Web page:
The Shelburne Museum will reopen on June 2
Aerial view of the Shelburne Museum
Vermont Business Magazine The Shelburne Museum will reopen on June 2 with a full list of new exhibits and programs, director Thomas Denenberg announced. Closed since the fall due to the COVID-19 pandemic, the museum’s 45-acre grounds and certain exhibition buildings will be open five days a week, Wednesday through Sunday, until October 17.
“We look forward to welcoming visitors and members this summer and once again presenting the magical place that is the Shelburne Museum,” said Denenberg. “Not only do we have two wonderful special exhibits, the staff have organized new interpretive material throughout our campus and renowned gardens.”
The museum grounds and several buildings will be open from 10 a.m. to 4 p.m. Thursday to Sunday. Advance tickets will be required to visit, and occupancy limits will apply both indoors and on the grounds.
Buildings that will be open include: the Pizzagalli Center for Art and Education, the Pleissner Gallery, the Webb Gallery of American Art and the 220-foot steamboat Ticonderoga.
Revisiting America: The Prints of Currier and Ives exposure: Frances Palmer, published by Currier & Ives, American Express train, 1864. Lithograph, 17 ½ x 27 ¾ in. Joslyn Art Museum, gift of Conagra Brands, 2016.20.416. Photography © Joshua Ferdinand. Revisiting America: The Prints of Currier and Ives was organized by Joslyn Art Museum, Omaha, Nebraska.
This summer, the visitor will have a special opportunity to engage with the work of contemporary artists and designers, view loans from important collections in America and beyond, and experience selections among the vast and fascinating museum collections. Revisiting America: The Prints of Currier and Ives (June 2 to August 29) explore how America’s largest 19th century printmaker visualized the country’s social, political and industrial fabric.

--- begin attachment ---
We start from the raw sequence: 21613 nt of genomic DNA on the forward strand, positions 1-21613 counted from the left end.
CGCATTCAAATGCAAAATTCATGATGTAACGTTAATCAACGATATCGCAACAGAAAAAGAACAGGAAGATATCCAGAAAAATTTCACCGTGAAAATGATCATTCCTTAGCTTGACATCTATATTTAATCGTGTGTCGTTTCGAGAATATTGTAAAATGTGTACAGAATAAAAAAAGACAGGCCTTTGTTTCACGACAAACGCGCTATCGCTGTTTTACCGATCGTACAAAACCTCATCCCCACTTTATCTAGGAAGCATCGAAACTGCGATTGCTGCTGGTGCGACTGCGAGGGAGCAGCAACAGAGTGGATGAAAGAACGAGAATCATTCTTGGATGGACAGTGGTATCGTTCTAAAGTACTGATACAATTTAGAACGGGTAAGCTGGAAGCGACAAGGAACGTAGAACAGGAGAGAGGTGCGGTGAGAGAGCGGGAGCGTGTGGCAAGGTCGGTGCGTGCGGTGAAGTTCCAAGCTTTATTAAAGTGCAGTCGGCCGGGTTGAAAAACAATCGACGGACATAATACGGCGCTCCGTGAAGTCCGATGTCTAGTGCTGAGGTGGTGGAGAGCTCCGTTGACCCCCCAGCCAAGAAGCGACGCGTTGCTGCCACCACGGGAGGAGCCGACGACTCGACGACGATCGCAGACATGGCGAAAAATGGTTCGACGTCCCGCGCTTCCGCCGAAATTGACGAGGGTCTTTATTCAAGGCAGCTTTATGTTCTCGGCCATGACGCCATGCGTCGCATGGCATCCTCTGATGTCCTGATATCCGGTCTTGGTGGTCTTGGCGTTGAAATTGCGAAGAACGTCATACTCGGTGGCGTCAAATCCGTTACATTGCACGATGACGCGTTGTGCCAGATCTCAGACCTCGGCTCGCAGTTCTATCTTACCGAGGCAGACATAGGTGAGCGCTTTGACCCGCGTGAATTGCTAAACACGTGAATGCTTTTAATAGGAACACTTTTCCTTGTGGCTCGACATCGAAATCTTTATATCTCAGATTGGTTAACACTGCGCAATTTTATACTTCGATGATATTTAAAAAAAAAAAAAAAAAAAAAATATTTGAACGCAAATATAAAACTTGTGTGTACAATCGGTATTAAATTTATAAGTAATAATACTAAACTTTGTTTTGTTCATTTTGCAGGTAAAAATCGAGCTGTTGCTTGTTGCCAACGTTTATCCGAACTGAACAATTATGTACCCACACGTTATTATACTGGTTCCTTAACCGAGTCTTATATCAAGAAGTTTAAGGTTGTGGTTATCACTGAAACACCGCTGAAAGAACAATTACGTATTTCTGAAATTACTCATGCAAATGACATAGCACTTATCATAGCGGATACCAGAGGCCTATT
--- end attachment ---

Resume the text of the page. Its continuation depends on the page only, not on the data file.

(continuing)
New England now: People exposure: Cobi Mussels, Untitled (Rocky Coast of Maine I), 2019. Oil on canvas, 34 x 60 in. Courtesy of the artist and Kasper Contemporary.
New England Now: People (June 26-October 17) will feature regional contemporary artists and pay tribute to New England communities and people. This multimedia exhibit is designed to facilitate a rich conversation on a variety of socio-political issues and topics relevant to our region and beyond. The southern half of the museum’s campus will be filled this summer with 14 sculptures by artist Peter Kirkiles (June 2-October 11).
Peter Kirkiles: Exposure to scale: Peter Kirkiles (South Kent, Connecticut, born 1966), Folding rule star, 2012, Cypress, stainless steel and ink, 96 x 48 x 48 in., Courtesy of the artist.
Whether it is an exact replica of an antique tall weathering steel clock, a measuring ruler enlarged ten times its normal size, or a Studebaker truck reduced to the dimensions of a toy, the sculptures of Kirkiles invite viewers to contemplate the familiar in new and unexpected ways.
The museum’s calendar of events offers lectures, concerts, demonstrations, family days and programming in conjunction with special exhibitions.
For more details on the reopening and COVID-19 regulations, please visit shelburnemuseum.org.
About the Shelburne Museum
Founded in 1947 by folk art collector Electra Havemeyer Webb (1888–1960), the Shelburne Museum in Shelburne, Vermont, is the largest museum of art and history in northern New England and Vermont’s premier public resource for the visual arts and material culture. The museum’s 45-acre campus includes 39 buildings, including the Pizzagalli Center for Art and Education and the Webb Gallery, showcasing important American paintings by Andrew Wyeth, Winslow Homer, Grandma Moses, John Singleton Copley, and many more. For more information, please visit shelburnemuseum.org.
Source: SHELBURNE, Vermont (April 1, 2021) —Shelburne Museum